If you care about startups or how hit products are made, watch the video above, which is Part II of Chris Dixon's Founder Stories conversation with Instagram CEO Kevin Systrom. Instagram is of course the hot social photo app that just raised $7 million this week. Yesterday, in Part I, Systrom talked about why he decided to change the product entirely before it even launched and the stress of that launch day when the servers started to crumble.
In today’s video, he really goes into his Instagram’s approach to making a product. “I think the best products in the world start out as features,” he tells Dixon. Critics might say that Instagram is nothing more than a couple features (putting filters on photos and sharing them on social networks), he responds: “It is absolutely fair. Sure, those are features, but Twitter was just posting your status. Look at what happens when you are so specific that you can go really deep, and build a product around one feature.” He points out that “often features solve a specific problem.” And if you can solve a problem better than anyone else, you have the start of something that can continue to evolve. (You can jump to this part of the video here).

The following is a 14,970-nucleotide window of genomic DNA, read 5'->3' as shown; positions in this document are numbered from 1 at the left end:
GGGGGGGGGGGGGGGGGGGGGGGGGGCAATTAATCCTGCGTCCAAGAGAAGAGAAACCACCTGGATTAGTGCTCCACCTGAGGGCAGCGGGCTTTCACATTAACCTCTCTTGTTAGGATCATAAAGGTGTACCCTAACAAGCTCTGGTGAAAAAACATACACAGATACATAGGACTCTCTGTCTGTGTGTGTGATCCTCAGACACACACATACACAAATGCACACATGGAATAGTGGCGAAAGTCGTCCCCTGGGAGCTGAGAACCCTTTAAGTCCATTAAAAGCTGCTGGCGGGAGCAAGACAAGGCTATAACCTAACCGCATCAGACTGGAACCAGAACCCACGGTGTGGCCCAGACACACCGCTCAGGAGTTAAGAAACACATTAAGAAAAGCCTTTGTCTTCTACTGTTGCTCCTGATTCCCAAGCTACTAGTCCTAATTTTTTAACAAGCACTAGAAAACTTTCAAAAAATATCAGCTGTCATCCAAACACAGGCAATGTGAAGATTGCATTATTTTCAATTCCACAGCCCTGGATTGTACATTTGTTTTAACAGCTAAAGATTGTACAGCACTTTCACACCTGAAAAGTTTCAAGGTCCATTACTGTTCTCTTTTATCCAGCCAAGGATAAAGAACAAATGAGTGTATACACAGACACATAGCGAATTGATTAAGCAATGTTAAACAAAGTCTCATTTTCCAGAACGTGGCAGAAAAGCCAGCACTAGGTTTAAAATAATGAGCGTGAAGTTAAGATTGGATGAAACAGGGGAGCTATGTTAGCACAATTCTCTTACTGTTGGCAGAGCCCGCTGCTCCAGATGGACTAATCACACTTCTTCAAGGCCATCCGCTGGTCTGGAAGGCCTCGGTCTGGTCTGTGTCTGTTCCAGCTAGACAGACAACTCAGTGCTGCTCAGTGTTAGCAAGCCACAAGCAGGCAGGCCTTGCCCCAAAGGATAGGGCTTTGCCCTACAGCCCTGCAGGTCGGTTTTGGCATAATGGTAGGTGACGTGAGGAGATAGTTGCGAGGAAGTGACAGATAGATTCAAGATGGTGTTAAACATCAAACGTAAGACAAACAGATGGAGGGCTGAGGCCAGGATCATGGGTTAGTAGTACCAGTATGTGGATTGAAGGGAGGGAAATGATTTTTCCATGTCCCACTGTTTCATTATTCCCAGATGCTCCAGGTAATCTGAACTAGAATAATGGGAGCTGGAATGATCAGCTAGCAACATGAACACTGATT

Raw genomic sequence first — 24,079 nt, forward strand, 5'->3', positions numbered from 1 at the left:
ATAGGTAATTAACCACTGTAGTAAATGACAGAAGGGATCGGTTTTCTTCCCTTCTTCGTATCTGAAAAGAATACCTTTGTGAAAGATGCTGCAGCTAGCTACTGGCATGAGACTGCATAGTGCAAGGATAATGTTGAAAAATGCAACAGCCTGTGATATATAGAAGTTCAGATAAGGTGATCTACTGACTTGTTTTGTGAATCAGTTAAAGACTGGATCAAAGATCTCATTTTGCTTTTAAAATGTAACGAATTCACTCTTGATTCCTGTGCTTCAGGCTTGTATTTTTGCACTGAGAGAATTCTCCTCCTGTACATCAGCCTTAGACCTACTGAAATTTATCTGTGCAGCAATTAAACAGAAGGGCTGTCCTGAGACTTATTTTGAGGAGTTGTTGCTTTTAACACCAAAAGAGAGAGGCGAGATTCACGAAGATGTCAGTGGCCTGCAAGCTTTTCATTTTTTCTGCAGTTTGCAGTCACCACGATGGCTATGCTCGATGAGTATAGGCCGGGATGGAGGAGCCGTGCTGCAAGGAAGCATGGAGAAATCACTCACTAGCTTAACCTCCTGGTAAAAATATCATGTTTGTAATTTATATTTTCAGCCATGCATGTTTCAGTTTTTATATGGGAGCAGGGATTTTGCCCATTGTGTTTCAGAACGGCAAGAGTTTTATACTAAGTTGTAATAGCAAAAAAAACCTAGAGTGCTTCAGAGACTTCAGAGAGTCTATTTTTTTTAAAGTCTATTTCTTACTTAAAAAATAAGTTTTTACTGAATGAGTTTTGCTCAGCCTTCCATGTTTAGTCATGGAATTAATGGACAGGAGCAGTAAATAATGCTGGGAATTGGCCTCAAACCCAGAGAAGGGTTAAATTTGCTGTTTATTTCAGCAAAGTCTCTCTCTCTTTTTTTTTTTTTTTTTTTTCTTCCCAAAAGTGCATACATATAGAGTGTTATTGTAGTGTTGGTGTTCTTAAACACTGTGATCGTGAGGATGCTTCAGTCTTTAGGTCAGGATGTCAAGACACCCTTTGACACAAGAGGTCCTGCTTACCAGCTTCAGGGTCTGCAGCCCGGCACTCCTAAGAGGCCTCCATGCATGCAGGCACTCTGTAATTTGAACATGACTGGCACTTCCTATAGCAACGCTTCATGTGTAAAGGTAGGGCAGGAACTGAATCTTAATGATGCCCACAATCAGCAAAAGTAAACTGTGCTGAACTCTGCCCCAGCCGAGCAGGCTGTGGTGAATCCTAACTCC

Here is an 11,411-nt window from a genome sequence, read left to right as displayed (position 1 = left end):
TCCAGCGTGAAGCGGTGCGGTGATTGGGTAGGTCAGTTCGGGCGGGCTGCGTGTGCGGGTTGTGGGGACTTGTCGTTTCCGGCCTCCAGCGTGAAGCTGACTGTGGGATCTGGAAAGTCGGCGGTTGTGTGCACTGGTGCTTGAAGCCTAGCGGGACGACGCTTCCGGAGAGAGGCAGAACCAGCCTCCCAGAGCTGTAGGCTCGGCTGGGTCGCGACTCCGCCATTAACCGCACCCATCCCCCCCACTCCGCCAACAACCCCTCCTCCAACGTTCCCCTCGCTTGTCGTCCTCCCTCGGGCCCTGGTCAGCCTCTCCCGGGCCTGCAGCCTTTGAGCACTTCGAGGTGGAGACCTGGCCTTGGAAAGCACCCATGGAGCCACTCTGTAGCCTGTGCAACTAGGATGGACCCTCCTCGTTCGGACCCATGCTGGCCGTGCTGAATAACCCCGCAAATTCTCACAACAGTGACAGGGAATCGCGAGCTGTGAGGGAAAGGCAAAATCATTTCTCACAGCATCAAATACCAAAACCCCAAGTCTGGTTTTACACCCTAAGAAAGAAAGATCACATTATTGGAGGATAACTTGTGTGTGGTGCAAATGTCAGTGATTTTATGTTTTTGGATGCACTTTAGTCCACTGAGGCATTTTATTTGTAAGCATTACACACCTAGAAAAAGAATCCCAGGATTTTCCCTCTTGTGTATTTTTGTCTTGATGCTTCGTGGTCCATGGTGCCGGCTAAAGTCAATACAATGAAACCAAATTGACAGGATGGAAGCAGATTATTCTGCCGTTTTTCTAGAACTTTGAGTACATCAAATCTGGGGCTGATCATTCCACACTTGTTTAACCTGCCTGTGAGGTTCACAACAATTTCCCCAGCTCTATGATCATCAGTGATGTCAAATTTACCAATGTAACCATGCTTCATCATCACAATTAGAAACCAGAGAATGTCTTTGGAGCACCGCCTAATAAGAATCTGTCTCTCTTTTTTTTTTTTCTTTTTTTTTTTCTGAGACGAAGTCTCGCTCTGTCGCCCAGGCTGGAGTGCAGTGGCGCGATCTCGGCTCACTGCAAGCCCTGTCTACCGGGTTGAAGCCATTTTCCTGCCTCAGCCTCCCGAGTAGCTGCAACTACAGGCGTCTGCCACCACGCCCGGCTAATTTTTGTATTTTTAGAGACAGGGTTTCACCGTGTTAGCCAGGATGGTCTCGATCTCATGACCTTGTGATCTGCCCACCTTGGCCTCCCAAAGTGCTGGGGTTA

Instagram was trying to solve three problems
1. “The first problem we tried to solve was making your photo more interesting.”
2. “We wanted it to be fast to upload photos, so you can get back to hanging out with your friends.”
3. Make it easy to “send a picture to as many social networks as possible.”
About halfway through the conversation (jump to this spot in the video). Systrom also addresses the fact that there is a lot of competition among photo apps right now (PicPlz and Path, just to name two).: “Sure, money is being thrown at a lot of people right now. I don’t think of Instagram as an iPhone app company. Anyone can build filters, anyone can build a photo-sharing app. Anyone can figure out how to scale at launch better than we did. The hard part is the community.” That community of users is now posting 4 photos every second.
Instagram is a social app, but it is building a new interest graph on top of existing social graphs. One of the startling things about Instagram is that people who don’t speak the same language follow each other because the communication is all visual. The fact that Instagram transcends language is one reason it is taking off in Japan, Russia, and all over the world.
Towards the end of the interview (jump here in the video), Dixon and Systrom talk about how hard it is to be an entrepreneur in a big company. Systrom used to work at Google, but without a computer science degree he felt hampered. He says: “To be a product manger at Google they love you to have a CS degree, but people who start social products are not necessarily engineers. Being really successful at Google is not the same as being successful as a social entrepreneur.”
Dixon concurs: “Having a sense of ownership is why you stay up all night. I am not sure that stock options . . . can ever feel like ownership.”